When some people think of customer surveys, customer satisfaction surveys are often the only type that come to mind. There are many more possibilities, among them:
• Segmenting your list for more targeted marketing. This is becoming increasingly important with email. As the volume of email proliferates, people are opting out of more and more email lists. Segmenting your file so you can deliver more relevant messages can help increase your open rate while reducing your list attrition.
• Generating ideas for future prospecting. Ask your customers what magazines they read or what organizations they belong to, and you may discover good places to look for additional customers. Ask which of your competitors your customers also buy from, and why they buy from you, and you’ll glean helpful information about how to position your company.
• Soliciting feedback on your website, your newsletter, new product ideas, or product line extensions. You’d be surprised at what good ideas your customers come up with!
Here are a few suggestions for creating an effective survey:
• Keep it short. Let respondents know ahead of time that you won’t take too much of their time. Specify that it’s “10 multiple-choice questions” or a survey that “should take three minutes or less to complete.”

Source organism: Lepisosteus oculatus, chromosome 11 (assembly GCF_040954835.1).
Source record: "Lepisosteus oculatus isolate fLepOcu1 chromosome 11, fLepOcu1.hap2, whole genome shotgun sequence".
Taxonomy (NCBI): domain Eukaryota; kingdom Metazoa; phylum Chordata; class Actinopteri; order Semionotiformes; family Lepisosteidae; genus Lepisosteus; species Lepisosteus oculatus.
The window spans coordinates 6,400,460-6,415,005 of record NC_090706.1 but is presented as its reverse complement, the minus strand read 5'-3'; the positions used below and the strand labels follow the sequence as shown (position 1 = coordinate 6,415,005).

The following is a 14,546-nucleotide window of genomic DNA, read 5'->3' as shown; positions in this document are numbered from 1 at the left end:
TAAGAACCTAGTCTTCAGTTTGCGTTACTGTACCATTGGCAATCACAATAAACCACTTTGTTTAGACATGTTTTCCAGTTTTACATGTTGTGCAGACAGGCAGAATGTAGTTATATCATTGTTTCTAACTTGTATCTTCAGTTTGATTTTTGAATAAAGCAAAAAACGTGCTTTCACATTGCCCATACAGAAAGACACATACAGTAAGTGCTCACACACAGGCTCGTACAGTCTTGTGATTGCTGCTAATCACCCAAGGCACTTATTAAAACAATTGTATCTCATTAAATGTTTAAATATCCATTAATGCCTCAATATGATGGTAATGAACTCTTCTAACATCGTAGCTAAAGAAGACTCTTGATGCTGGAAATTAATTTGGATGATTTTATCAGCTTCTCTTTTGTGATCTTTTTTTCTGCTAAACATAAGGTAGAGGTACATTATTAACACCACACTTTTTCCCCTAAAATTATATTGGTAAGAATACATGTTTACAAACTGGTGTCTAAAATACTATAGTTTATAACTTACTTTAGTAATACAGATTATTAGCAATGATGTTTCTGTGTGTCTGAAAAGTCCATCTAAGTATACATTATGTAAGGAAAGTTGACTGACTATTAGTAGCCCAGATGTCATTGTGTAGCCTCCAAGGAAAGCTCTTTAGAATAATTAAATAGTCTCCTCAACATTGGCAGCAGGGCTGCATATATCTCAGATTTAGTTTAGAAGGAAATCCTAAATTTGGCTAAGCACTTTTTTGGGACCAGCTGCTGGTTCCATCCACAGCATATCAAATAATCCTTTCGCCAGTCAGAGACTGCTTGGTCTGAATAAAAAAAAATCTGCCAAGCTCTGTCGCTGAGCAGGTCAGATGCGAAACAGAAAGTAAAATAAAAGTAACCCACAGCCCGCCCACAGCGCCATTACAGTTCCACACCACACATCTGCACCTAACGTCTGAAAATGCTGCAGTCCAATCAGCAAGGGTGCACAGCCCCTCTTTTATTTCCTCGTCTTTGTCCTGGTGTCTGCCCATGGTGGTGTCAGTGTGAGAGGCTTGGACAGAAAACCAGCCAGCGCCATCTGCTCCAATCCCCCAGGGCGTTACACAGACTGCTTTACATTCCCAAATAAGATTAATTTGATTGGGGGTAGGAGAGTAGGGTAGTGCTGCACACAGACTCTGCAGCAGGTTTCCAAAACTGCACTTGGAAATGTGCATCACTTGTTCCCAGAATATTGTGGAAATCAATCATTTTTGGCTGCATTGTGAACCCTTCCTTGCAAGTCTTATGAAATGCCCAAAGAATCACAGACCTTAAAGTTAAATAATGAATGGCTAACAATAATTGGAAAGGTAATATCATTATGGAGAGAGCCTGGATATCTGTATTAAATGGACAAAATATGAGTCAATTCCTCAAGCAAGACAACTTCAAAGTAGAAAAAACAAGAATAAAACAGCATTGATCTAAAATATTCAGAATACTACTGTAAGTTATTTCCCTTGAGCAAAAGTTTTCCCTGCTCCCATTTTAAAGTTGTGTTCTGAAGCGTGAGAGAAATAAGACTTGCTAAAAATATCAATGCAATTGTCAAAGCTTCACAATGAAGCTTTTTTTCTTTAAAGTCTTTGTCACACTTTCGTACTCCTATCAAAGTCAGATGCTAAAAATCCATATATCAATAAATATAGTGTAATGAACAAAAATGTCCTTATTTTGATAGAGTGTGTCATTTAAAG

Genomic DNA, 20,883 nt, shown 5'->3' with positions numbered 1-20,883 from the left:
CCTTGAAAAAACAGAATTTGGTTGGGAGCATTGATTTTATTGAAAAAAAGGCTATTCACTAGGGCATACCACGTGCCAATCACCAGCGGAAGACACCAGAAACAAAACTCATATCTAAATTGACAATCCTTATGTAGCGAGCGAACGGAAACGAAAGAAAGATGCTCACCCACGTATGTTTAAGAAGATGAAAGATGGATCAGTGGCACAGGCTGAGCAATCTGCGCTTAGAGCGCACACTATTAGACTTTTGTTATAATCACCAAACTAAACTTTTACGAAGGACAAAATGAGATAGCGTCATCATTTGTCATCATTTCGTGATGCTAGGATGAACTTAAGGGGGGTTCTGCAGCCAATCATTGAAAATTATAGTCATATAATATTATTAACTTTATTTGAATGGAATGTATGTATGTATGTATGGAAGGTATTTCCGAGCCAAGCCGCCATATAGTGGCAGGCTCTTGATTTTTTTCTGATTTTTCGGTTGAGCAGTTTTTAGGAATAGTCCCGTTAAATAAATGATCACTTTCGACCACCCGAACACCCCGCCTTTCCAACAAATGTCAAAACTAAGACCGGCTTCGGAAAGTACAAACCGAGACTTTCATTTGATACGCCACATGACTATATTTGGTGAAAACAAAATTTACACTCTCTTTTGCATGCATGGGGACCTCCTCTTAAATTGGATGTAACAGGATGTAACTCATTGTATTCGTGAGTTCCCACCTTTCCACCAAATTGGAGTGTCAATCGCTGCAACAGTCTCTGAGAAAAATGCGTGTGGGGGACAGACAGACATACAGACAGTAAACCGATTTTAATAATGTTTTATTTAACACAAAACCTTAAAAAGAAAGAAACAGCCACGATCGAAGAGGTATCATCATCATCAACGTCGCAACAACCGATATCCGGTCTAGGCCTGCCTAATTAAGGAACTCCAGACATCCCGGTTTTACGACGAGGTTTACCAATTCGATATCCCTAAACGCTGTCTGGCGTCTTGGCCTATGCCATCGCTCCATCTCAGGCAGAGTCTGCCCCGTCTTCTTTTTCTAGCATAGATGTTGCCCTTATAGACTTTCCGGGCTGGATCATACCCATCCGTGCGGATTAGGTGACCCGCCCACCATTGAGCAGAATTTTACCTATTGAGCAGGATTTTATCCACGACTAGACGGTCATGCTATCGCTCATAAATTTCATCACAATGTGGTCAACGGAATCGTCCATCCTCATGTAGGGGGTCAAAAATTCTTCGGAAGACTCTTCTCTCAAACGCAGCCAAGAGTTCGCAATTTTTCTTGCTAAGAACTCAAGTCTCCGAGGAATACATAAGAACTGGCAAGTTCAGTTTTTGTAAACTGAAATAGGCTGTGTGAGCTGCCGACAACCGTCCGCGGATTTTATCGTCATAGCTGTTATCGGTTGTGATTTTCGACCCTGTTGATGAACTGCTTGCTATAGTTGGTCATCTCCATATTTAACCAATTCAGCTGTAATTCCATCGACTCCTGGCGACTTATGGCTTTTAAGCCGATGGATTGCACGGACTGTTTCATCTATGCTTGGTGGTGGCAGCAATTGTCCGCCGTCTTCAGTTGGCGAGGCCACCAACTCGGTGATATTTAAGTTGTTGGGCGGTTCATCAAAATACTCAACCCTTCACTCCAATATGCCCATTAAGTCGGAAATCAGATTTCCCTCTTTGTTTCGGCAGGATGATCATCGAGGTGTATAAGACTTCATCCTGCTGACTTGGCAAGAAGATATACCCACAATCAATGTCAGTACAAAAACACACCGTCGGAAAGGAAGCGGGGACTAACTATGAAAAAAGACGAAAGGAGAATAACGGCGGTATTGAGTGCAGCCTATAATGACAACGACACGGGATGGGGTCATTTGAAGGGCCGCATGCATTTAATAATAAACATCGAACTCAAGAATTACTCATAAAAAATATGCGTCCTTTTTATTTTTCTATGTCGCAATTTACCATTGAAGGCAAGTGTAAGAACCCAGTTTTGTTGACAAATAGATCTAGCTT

• Make it easy to answer all the required questions. Yes/no or multiple choice questions are the easiest of all. Rating variables on a numerical scale requires only slightly more thought. But ask respondents to rank a number of variables in order, and you may lose them altogether. You run the same risk if you require too many open-ended questions.
• Test the survey on several people who did not help create it. Ask for feedback on any questions for which they wonder, “Does this mean X, or does it mean Y?”
The Internet has made it easier than ever to gather quantitative feedback from customers, yet few companies take advantage of the opportunity. Wouldn’t you like to know what your customers are thinking? Why not ask them?